Why must small-minded conspiracy theorists obsess over their own inabilities to make it in life? If anything corporate greed inspires innovation. That's what capitalism is all about. How many batteries would a manufacturer of laptop batteries sell if they could design a battery that only need a recharge every week, month, or year? If greed kept corporations from innovating how is it that rechargeable batteries ever made it to the market?
retrosurf
not rated yet Nov 08, 2009
One other argument about "corporate greed" ruining the lifetime of new batteries is that a successful product will be rapidly adopted.

Lifetime is something you tamper with late in the product cycle, when you have good penetration. When everyone wants your battery, the most profitable thing to do is to make them as quickly as possible, not manipulate them with designed premature mortality.
thesemiretiredelectrician
not rated yet Nov 12, 2009
Why not a plug-in electric car with: The best battery today and ultracapacitors. They could be recharged by plugging at home or by a sterling engine on the road or at the mall. The sterling enging will run on just about any fuel and would provide ample energy to propel the vehicle at 60 mph and charge the storage system.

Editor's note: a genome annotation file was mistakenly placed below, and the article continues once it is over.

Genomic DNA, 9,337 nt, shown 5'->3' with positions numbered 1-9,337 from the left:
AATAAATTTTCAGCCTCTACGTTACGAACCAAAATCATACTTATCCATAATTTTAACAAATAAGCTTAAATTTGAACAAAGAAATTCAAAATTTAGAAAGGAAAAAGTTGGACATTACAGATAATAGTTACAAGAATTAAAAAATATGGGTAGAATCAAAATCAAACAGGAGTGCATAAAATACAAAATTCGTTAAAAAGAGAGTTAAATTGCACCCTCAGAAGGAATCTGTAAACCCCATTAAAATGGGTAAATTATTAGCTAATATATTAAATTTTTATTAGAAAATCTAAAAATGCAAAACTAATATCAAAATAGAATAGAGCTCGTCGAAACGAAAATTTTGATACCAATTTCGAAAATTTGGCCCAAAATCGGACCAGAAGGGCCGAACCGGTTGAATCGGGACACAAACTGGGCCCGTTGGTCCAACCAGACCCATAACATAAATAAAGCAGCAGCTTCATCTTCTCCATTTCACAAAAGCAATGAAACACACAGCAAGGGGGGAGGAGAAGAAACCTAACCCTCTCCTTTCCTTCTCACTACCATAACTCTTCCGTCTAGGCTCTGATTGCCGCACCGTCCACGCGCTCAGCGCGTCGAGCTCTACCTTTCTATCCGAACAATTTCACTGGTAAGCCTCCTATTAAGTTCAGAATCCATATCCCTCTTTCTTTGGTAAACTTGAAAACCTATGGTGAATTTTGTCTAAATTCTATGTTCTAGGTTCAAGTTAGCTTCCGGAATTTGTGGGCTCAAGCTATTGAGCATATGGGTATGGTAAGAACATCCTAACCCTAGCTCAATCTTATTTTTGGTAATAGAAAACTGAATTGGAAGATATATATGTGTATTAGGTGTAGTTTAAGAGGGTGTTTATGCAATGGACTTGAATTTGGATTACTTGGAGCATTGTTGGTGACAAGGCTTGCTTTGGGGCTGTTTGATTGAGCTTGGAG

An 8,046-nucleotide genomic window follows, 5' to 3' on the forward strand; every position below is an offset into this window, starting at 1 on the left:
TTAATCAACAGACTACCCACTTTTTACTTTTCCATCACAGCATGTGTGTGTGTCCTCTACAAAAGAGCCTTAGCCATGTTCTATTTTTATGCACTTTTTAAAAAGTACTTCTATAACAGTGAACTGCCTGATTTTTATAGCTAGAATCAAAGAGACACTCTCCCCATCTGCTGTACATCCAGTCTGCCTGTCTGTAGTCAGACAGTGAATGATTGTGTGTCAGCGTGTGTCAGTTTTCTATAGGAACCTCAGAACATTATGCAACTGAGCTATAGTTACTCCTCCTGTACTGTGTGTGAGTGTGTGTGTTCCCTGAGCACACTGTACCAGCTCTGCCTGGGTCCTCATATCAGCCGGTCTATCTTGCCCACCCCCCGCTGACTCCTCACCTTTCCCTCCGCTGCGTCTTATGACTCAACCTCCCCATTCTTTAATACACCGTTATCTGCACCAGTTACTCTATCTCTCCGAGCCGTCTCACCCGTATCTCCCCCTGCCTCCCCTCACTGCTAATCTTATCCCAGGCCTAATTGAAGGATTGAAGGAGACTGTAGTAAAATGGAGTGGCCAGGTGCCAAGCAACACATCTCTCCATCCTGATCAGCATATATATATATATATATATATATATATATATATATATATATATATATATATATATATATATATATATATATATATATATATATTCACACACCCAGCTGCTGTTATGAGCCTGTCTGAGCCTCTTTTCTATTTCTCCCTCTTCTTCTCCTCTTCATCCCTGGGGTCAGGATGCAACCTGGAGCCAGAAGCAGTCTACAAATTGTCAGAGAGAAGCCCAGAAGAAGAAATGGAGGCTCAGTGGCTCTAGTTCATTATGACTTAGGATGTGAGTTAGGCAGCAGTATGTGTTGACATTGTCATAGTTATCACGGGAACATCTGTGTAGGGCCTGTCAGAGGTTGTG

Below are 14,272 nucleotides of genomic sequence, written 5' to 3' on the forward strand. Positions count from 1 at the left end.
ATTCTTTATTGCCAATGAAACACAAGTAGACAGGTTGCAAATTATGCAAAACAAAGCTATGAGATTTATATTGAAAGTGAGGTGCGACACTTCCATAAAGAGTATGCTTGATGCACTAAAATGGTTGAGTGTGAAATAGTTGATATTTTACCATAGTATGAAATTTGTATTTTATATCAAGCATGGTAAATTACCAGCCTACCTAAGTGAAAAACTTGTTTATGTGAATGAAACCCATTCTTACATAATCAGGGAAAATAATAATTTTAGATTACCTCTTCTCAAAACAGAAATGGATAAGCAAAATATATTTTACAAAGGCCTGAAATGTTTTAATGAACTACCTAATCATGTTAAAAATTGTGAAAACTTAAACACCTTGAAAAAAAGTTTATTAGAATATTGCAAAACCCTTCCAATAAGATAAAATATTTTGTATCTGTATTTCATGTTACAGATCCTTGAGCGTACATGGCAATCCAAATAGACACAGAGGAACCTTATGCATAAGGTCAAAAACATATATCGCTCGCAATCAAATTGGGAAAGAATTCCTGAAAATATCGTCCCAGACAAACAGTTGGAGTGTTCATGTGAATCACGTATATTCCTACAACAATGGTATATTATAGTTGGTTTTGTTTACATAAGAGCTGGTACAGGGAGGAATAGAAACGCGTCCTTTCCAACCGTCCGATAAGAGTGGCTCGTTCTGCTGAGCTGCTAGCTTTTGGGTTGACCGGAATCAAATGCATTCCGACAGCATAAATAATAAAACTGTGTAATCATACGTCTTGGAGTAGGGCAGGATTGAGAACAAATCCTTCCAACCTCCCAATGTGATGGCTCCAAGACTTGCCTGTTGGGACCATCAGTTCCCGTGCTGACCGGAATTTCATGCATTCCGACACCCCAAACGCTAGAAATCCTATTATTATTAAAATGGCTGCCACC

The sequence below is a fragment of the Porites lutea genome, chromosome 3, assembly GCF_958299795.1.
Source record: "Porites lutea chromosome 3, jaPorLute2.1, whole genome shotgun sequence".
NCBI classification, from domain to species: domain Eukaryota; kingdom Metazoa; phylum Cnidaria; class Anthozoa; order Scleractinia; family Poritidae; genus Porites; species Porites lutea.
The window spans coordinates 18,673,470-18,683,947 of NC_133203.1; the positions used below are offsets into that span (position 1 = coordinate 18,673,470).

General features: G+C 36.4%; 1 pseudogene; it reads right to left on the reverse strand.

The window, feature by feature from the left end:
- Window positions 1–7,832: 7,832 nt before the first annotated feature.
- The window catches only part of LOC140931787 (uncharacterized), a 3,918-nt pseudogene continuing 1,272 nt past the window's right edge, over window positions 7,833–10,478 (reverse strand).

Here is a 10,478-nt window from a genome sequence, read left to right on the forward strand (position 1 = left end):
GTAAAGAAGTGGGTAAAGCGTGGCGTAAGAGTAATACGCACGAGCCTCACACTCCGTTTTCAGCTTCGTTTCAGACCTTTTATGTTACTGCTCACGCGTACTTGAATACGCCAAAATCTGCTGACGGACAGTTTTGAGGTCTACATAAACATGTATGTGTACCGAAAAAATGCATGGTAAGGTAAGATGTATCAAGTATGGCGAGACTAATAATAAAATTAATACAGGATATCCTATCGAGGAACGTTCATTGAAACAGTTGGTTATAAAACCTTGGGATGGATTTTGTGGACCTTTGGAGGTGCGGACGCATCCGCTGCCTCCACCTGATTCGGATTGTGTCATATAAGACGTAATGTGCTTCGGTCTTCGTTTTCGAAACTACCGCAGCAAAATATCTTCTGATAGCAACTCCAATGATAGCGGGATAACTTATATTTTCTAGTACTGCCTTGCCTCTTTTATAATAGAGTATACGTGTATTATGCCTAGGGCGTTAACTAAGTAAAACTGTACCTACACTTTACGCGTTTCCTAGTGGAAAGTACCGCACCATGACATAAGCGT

During acceleration the ultracaps would quickly bring the vehicle to cruising speed and during "braking" the drive motors at each wheel would recover much of it.

If we could standardize on a physical size of a battery they could be exchanged at "battery stations" every 300 miles. Low cost sterling compatable fuel would also be available there.

We would now have a light weight vehicle free of: heavy engines, exhaust systems, transmissions, cooling systems, power trains, etc. that would have unlimited range, be virtually pollution free that could outrun a corvette in a quarter mile.